Thanksgiving has passed. While I'm grateful my sleep schedule and waistline have returned to their proper times and places, the holiday was wonderful. I got some much needed time off of work and spent a few days at home with family, eating, napping, and watching football. Mom and I ventured out Friday morning for some shopping and I made a spur of the moment purchase. In my defense, I've wanted one for a while but have been holding out. My excuse is always -
"The price will drop again in a few months."
"In a year the technology will be old and outdated."
"They are expensive. What if I accidentally drop it and it breaks and then I'm out a lot of money."
But, on Friday, now with the excuse that I'll be travelling again soon, I bought an e-reader. I had done a little research but went with the Nook, feeling a little brand loyalty toward my former employer. I swore I would never fall victim to any device like this. I love wandering though a used bookstore (or really any bookstore for that matter, but used is certainly more desirable), searching, tracing my fingers along worn spines and soft pages. Bonus points if they are dog-eared or underlined.
But travelling with books can be cumbersome. It's very tempting to know that I can have whole libraries at my fingertips, or purchase new titles with no lines and no waiting. The $50 off special going for black Friday sent the price below 3 digits and I made the leap. As if to further comfort me in my snap decision, my heart rate increasing ever so slightly as I watch my register numbers rise, the guy beside me in line began talking about how he was buying one for his wife. She is also an avid reader and, like me, was turned off by the idea of the digital format. "But wait till she's cold, snuggled under a blanket while reading, and only has to touch one finger to turn the page."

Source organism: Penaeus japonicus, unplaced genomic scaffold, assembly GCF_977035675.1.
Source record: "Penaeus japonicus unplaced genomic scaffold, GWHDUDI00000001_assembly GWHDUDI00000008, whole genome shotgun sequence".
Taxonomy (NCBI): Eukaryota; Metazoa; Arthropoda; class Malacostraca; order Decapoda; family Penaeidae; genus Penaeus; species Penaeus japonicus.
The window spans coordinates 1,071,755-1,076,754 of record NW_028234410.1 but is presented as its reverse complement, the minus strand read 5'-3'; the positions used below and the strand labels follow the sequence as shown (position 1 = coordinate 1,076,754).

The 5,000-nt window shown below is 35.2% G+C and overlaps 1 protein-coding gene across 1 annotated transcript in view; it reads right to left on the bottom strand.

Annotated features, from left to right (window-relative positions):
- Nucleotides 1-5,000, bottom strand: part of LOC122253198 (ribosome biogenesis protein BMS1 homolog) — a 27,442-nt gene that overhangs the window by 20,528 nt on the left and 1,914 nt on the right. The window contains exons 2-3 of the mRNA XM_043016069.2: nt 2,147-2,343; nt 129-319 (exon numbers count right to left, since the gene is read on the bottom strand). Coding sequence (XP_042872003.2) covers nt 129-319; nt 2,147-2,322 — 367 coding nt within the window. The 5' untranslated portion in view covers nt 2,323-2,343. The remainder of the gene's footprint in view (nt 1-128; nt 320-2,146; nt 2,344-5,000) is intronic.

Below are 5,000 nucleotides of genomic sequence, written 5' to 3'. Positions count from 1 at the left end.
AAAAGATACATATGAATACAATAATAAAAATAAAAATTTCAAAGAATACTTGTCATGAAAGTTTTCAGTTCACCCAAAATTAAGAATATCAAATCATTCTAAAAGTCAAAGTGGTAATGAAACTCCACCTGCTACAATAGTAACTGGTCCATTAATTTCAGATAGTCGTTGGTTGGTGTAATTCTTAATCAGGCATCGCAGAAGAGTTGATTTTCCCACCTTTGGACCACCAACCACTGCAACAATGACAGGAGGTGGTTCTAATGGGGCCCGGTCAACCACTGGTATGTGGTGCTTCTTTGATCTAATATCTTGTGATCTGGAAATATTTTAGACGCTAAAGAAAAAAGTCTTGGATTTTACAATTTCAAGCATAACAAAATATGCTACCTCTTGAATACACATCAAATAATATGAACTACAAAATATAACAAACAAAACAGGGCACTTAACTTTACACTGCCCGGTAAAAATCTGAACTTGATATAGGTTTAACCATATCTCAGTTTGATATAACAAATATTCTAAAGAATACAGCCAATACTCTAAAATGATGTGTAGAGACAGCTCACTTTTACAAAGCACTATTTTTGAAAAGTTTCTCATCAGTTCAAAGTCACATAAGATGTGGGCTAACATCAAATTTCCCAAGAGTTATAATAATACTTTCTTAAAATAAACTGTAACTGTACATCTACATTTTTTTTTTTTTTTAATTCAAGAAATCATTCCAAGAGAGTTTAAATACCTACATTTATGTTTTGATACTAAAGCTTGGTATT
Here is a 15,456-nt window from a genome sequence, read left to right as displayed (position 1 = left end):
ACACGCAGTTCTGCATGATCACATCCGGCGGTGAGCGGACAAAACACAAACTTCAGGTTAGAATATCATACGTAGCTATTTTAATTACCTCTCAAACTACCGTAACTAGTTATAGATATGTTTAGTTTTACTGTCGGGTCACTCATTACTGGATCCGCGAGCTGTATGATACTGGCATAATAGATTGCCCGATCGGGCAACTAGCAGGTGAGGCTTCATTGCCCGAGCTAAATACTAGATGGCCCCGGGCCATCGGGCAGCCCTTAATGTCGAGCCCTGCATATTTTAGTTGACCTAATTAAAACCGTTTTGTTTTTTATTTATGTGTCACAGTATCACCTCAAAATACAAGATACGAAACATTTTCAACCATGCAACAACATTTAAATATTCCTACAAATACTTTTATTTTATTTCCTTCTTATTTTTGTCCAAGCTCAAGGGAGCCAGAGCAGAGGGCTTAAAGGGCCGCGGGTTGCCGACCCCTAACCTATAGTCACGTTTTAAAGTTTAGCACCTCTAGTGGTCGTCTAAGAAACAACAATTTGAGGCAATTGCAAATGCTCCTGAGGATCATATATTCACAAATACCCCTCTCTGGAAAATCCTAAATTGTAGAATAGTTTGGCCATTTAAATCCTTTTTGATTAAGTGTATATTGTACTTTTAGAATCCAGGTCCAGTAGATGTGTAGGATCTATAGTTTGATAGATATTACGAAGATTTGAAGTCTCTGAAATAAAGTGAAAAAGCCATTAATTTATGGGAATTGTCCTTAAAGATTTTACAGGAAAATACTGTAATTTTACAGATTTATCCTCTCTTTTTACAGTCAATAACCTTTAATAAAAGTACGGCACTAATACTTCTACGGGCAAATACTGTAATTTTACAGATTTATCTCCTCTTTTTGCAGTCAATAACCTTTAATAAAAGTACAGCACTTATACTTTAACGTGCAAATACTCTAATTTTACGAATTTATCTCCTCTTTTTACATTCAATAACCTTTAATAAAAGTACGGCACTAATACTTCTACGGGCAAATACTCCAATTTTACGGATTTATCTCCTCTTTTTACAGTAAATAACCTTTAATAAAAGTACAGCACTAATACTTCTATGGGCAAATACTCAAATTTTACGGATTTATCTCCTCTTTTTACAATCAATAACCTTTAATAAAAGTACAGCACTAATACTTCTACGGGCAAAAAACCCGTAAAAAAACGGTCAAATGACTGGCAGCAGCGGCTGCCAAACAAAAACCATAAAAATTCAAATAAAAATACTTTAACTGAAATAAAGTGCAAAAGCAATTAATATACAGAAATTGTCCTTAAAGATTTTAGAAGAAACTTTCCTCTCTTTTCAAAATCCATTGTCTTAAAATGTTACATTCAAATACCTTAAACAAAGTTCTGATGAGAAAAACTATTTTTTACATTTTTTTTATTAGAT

Truer words have never been spoken.
I haven't been able to put it down since I bought it. Earlier this week, about 10pm, I finished a loaned book and immediately checked out another. I can borrow from any library in the city. I can purchase something new whenever I like.
I was in love for a whole three days before I started to think about the downfalls of this type of technology. The instant gratification mindset that it encourages is infectious. I don't have to wait to get another book. I can get one right now, any time of day, just about any book I want. What other things should I not have to wait for?
This idea was juxtaposed by Sunday's sermon at church. My Nook was waiting patiently in the car for my return, practically begging me to hurry and pick up where I left off. The sermon for this first Sunday in Advent was all about exactly the opposite - it was about waiting. I have become increasingly more aware of a season of waiting in my life, a season that has lasted longer than I would have liked, given the choice.
Our culture today emphasizes, and even encourages, a quick pace. Energy drinks claim to get you through your work day, boasting that they can increase your energy with no annoying crash later. One might be swayed by their not-so-subtle ads, full of office assistants going from flat to fast with smiles on their faces. We have coffee makers ready to perk any number of coffee varieties in under a minute, in your own individual cup - no need to share a pot with someone else anymore. Smartphones keep us constantly connected and increase our presence in the world of work. It is becoming harder and harder to be still without something in our hands, something to occupy us.
So, as one brand of candy famously asks - Why wait?
As my pastor Tom pointed out on Sunday, waiting abolishes self-reliance. It is in this season of waiting that I am learning to wait on the Lord and his timing. Waiting teaches a quiet, simple confidence that the Lord will do what he says he will do. I serve a true God, one who keeps his word. I serve a loving God, who knows me and care for me more deeply than I could ever image. If I were given everything right off, I would miss the care the Lord takes in orchestrating my life. Without a constant awareness of His hand in my life, I would miss all the subtle nuances and tiny treasures he sends my way everyday.
However, as anyone who's well versed in the art of waiting will tell you, these realities don't always things easier. The idea of instant gratification that our culture has has such a deep hold on us. We are inundated with us everyday. Waiting is hard. No one said it would be easy. But a change is happening. A change in me - small, imperceptible changes that I can't see but that are necessary.
I know that something good will come with the waiting. Something that was never expected.